Identifiability and intelligibility of the speech of children with a cochlear implant: a comparison with normally hearing children and children with an acoustic hearing aid
8 July 2020
Online defence - Blackboard Collaborate - - -
Steven Gillis & Hanne Kloots
PhD defence by Nathalie Boonen - Faculty of Arts
This dissertation investigated the speech and language of hearing-impaired primary school aged children. They were born with a hearing impairment and their hearing was aided very early on in life. Two issues pertinent to their long-term speech outcomes were studied. The first one related to the speech intelligibility of these hearing-impaired children: is their speech as intelligible as that of their normally hearing peers? The second one related to the children’s speech identifiability and addressed the question whether the speech of hearing-impaired (HI) children is distinguishable from the speech of normally hearing (NH) peers? For both topics, the speech of hearing-impaired children with cochlear implants (CI) and acoustic hearing aids (HA) was compared to that of NH peers.
The studies on speech intelligibility resulted in two important findings. On the one hand, it was found that the speech intelligibility of seven-year-old children with CI had not yet reached NH children’s level. As a group, their intelligibility scores were significantly lower than those of NH peers. On the other hand, intelligibility scores exhibited substantial individual variation: some children with CI scored well within the range of children with NH, while others clearly lagged behind.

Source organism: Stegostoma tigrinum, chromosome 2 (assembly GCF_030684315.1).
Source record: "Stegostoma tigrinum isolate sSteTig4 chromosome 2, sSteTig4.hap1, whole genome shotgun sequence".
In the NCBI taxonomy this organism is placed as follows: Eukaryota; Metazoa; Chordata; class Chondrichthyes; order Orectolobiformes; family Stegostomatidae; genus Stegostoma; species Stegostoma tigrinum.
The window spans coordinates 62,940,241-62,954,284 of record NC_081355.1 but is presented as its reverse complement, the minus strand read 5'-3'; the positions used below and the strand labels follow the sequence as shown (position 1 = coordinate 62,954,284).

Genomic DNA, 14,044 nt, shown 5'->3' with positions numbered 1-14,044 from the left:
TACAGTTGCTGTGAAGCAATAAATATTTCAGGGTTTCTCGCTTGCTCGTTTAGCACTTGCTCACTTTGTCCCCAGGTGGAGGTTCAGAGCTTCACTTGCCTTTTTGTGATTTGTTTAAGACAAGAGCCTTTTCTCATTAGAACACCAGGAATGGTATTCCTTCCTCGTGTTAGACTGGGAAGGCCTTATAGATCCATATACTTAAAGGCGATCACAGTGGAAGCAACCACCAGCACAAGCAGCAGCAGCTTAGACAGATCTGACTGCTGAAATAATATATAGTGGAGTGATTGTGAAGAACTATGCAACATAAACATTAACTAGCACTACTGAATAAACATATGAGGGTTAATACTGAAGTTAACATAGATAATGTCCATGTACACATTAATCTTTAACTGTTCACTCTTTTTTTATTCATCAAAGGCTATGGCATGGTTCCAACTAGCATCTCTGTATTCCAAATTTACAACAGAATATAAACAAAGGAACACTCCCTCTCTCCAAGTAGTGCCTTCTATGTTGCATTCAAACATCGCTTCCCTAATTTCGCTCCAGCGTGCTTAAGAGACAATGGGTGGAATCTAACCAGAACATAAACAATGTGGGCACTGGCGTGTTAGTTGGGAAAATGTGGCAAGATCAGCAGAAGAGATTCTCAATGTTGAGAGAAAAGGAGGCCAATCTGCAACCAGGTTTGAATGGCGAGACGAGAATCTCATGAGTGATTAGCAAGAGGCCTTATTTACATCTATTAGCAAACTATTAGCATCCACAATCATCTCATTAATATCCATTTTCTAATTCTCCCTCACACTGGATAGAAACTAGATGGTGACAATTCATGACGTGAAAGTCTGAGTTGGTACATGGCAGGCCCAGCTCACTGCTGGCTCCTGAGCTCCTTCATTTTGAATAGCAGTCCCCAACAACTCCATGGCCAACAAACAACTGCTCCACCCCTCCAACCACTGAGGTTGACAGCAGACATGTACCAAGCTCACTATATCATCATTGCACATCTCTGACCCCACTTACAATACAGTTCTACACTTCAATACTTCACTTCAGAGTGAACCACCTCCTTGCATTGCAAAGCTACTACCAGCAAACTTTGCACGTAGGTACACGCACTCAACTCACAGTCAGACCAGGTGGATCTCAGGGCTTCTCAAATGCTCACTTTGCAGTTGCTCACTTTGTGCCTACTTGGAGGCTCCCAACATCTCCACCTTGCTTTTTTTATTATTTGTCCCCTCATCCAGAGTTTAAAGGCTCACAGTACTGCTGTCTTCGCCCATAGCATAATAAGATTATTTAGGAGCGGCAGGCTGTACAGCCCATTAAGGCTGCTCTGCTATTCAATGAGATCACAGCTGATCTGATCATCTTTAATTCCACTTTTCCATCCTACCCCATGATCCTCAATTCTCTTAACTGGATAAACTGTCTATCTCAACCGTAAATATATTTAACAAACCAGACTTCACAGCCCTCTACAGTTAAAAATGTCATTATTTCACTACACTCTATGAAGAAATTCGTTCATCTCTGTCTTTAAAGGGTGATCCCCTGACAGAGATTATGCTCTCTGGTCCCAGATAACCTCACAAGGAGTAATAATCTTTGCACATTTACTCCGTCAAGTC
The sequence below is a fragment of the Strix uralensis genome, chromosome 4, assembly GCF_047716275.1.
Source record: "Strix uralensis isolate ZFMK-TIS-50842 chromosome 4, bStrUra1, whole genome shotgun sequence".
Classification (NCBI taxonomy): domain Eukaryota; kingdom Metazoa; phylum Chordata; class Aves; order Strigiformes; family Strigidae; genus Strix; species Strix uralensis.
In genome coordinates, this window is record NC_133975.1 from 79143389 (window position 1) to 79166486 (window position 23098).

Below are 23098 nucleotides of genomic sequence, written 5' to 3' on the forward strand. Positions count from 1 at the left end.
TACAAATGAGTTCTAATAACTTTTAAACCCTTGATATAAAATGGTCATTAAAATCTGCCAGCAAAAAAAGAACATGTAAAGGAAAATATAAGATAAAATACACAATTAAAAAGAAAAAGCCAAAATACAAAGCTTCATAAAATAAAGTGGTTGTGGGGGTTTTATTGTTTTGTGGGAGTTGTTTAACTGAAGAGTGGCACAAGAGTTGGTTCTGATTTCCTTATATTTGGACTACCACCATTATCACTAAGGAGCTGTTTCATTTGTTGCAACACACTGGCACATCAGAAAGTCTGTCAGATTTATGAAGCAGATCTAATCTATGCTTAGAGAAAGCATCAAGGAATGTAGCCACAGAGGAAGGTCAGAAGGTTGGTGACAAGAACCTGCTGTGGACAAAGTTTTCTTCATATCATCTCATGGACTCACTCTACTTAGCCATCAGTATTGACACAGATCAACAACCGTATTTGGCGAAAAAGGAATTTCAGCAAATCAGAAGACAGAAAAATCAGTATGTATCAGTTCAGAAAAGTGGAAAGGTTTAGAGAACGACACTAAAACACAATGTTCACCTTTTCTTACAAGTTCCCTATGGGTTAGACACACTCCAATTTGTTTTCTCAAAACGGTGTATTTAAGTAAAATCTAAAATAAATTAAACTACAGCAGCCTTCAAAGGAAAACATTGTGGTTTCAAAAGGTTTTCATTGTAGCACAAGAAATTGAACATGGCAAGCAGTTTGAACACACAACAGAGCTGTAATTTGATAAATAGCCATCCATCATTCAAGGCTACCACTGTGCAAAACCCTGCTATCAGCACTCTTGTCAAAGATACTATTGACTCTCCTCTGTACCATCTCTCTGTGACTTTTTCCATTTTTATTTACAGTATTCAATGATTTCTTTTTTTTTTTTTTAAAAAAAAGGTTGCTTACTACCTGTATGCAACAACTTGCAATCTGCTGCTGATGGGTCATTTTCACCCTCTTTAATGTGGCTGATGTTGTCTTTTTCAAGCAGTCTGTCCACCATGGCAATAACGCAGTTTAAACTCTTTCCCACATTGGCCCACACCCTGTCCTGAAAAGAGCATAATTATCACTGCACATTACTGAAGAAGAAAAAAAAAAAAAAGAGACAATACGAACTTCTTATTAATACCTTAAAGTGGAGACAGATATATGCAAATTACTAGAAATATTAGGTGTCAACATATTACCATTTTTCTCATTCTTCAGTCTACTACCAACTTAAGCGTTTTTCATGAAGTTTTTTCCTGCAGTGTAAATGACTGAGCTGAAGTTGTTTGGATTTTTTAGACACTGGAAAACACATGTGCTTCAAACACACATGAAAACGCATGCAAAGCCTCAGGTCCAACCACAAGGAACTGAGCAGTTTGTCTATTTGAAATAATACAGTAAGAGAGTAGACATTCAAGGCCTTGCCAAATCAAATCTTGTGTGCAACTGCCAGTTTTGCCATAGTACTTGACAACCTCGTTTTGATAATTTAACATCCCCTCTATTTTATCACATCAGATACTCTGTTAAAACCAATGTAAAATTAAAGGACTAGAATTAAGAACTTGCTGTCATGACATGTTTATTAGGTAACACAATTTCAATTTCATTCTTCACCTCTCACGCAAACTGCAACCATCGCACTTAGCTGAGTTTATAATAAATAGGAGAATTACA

In the studies on speech identifiability, it was found that listeners reliably differentiated the speech of NH and HI children, indicating that their speech was indeed identifiable. This result indicated that HI children’s speech contains marking cues that are salient to listeners. Future research has to investigate which cues are most salient to listeners. In the group of HI children, the results showed an effect of the length of device use for children with HA as well as for children with CI. Interestingly, this effect was far more pronounced in the latter group. Moreover, the results indicated that experience with the speech of (HI) children or familiarity with the native language of the child did not affect the judgements considerably.